As a concrete expression of these more general principles, I have searched in vain for any community discussion that deprecates typographical ligatures. I have found some that address technical limitations and problems with various specific limitations, but otherwise the discussions I have found suggest a consensus for preserving these to whatever degree is practical. The policies I've found that bear on this also point specifically to preserving such features wherever possible and to what extent it is possible do so (without addressing the question directly).
Thus I am quite concerned that individual editors' personal preferences are being applied as if they were project-wide policy supported by community consensus, and would engage myself in any process or discussion aimed at resolving this dissonance.
Now, all that being said, I have some opinions, more or less well considered, but not necessarily ultimate answers. There may well be factors I am not aware of that make my current conclusions naive or unworkable in practice. If so I would very much like to be made aware of that. I also have some personal preferences in some aspects, such as that I do not like the visual presentation of your proposed solution (I want the actual ligature and not a symbolic representation of it) and neither am I particularly happy about your implementation of it (using math markup). Thus, depending on what other alternatives are on the table, I would likely then fall down in favour of using just plain "ct" until a proper solution could be implemented (which, I think, will be using the CSS 3 Fonts module's support for historical ligatures; see [1], [2], and [3]).
In any case, I am sympathetic to your position, even if I do not predict agreeing with all details of its proposed implementation. --Xover (talk) 19:23, 18 November 2015 (UTC)

## gaps

What is the purpose in beginning each line with {{gap}} on this page? If the poem is set inside {{block center}}, then I can't see what function the use of {{gap}} serves. --EncycloPetey (talk) 18:22, 21 February 2017 (UTC)

No purpose. They're a leftover brainfart. Thanks for the catch! --Xover (talk) 18:33, 21 February 2017 (UTC)

## You could try ...

Hi, just noticed the frustration with the passage with a running left margin quote mark. If you want to set off the passage, you could try {{quote}}. An example where I've used it is Page:A Dictionary of Music and Musicians vol 3.djvu/86. Beeswaxcandle (talk) 09:31, 8 August 2018 (UTC)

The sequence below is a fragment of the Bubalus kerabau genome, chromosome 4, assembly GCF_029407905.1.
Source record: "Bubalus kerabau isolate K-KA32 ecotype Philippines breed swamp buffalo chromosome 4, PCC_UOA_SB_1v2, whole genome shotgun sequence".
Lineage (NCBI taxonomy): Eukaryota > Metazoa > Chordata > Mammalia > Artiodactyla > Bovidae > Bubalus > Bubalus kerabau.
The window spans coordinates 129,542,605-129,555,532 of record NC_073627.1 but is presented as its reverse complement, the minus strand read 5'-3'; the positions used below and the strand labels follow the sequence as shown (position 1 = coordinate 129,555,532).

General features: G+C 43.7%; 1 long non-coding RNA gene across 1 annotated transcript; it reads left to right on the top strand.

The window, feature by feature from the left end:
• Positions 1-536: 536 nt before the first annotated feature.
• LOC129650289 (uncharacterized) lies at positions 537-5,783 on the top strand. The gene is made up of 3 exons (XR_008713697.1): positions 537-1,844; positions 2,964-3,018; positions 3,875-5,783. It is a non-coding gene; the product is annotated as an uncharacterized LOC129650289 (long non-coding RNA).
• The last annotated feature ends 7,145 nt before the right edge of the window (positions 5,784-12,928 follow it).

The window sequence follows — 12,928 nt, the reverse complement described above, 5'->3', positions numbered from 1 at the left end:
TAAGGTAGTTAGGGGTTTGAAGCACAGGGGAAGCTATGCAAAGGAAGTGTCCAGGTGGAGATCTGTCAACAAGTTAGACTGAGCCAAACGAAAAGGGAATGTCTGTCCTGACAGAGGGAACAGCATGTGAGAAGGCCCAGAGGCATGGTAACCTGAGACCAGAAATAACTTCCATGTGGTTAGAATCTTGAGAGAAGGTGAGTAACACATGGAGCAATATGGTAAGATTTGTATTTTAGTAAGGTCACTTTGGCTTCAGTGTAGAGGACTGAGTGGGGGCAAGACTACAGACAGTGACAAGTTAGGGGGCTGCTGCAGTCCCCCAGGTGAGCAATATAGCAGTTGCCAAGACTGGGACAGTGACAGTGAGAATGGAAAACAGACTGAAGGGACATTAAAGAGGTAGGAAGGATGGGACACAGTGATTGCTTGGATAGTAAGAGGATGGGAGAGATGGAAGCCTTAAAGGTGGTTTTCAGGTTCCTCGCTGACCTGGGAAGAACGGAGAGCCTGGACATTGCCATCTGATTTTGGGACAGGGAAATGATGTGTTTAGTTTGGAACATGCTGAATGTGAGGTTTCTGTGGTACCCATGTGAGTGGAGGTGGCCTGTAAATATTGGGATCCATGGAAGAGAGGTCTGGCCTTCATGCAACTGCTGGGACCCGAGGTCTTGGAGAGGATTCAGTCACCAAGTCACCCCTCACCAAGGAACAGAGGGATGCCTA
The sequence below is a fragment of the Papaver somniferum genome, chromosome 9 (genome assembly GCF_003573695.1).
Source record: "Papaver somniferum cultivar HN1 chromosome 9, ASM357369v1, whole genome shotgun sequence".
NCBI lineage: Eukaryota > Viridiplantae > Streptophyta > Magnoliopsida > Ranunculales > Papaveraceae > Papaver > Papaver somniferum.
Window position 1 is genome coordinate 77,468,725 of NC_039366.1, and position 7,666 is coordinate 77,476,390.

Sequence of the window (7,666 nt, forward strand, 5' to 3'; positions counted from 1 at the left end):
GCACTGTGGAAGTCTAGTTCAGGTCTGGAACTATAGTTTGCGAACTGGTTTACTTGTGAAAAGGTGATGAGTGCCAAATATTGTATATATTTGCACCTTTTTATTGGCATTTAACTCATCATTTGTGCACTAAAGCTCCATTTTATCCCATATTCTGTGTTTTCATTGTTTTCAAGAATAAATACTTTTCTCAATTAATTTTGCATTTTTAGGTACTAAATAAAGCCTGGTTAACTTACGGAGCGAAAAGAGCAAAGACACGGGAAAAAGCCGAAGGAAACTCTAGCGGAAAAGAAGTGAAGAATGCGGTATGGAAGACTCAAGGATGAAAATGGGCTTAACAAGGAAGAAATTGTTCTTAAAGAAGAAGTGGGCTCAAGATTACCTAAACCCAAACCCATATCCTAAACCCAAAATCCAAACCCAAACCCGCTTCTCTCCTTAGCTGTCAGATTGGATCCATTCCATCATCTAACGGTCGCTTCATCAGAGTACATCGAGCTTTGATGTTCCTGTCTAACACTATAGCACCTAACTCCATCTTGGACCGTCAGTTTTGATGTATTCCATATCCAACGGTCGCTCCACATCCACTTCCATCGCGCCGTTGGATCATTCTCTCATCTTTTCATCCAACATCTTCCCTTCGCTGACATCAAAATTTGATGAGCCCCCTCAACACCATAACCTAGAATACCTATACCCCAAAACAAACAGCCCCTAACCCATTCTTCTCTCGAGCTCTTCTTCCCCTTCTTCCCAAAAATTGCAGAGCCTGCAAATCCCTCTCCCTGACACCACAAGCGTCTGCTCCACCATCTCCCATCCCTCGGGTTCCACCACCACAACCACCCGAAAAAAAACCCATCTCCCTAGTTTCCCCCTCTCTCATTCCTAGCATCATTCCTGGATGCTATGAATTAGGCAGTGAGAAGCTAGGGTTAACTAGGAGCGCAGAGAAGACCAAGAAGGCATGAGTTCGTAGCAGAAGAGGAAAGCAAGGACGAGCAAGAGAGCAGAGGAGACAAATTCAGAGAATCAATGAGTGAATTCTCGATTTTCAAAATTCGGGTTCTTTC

Thanks for the tip. I'll keep it in mind for future needs. But in this case the problem was mainly that after pages upon pages of block prose quotation, Hazlitt's reproduction of North's translation of Plutarch begins intermixing prose and dialogue. Since we can't sanely reproduce the row of single quote marks in the left margin, and the dialogue stuff is too long for just pairs of single quote marks at start and end, it needs some other typographic way to set it off. I don't particularly like using italics that aren't present in the original, but in this case I think it's a reasonable compromise when we can't be fully semi-diplomatic. --Xover (talk) 10:50, 8 August 2018 (UTC)

## Henry IV Part 1

This one doesn't have the cover in the scan. It's a (blank) library binding and not the book's cover. --EncycloPetey (talk) 01:23, 12 January 2019 (UTC)

Also, {{serif}} is a very old and unnecessary template. The serifs are added in the page layout when the content is transcribed. Specifying fonts or font-styles is usually frowned upon, as it is restrictive and not necessary. --EncycloPetey (talk) 01:26, 12 January 2019 (UTC)

Thanks. But I think you'll have to explain the serifs thing. I add the explicit serif formatting to the headings and such that look horrible and anachronistic in sans-serif, but only to those places. How would tranclusion into mainspace achieve the same thing? --Xover (talk) 08:48, 12 January 2019 (UTC)
Look at the transcluded versions; I have transcluded the Bibliography for instance. They have a layout applied to them that includes a serif-font preference. Applying that level of font-style in the Page namespace is redundant. --EncycloPetey (talk) 14:59, 12 January 2019 (UTC)
Ok, I think I see. By specifying a layout when transcluding we're effectively also applying a set of styles, and since that style sets everything to serifs it is redundant to also do so in the Page: namespace? I'd not really considered the layouts as something other than an extra gadget for editors: are they active also for non-logged in users? Are the effects of the different layouts documented anywhere? --Xover (talk) 10:29, 13 January 2019 (UTC)
The only place I'm aware of is Help:Layout, but it's explanations are minimal. As far as I am aware, the Layouts, when applied, have effects visible for everyone. --EncycloPetey (talk) 15:03, 13 January 2019 (UTC)
Hmm, and further, why are you specifying a 320px width for the text here? Especially considering neither {{fine block}} nor {{smaller block}} actually support a |width= parameter. --Xover (talk) 09:06, 12 January 2019 (UTC)
The width shold have applied to the {{block center}} which wraps the font size. Templates like {{fine block}} or {{smaller block}} are simply there to adjust the size of the font; it's the enclosing template {{block center}} that sets the margins and placement of the text. Consider

This text is enclosed with a width limitation in a "block center template"

This text is enclosed without a width limitation in a "block center template"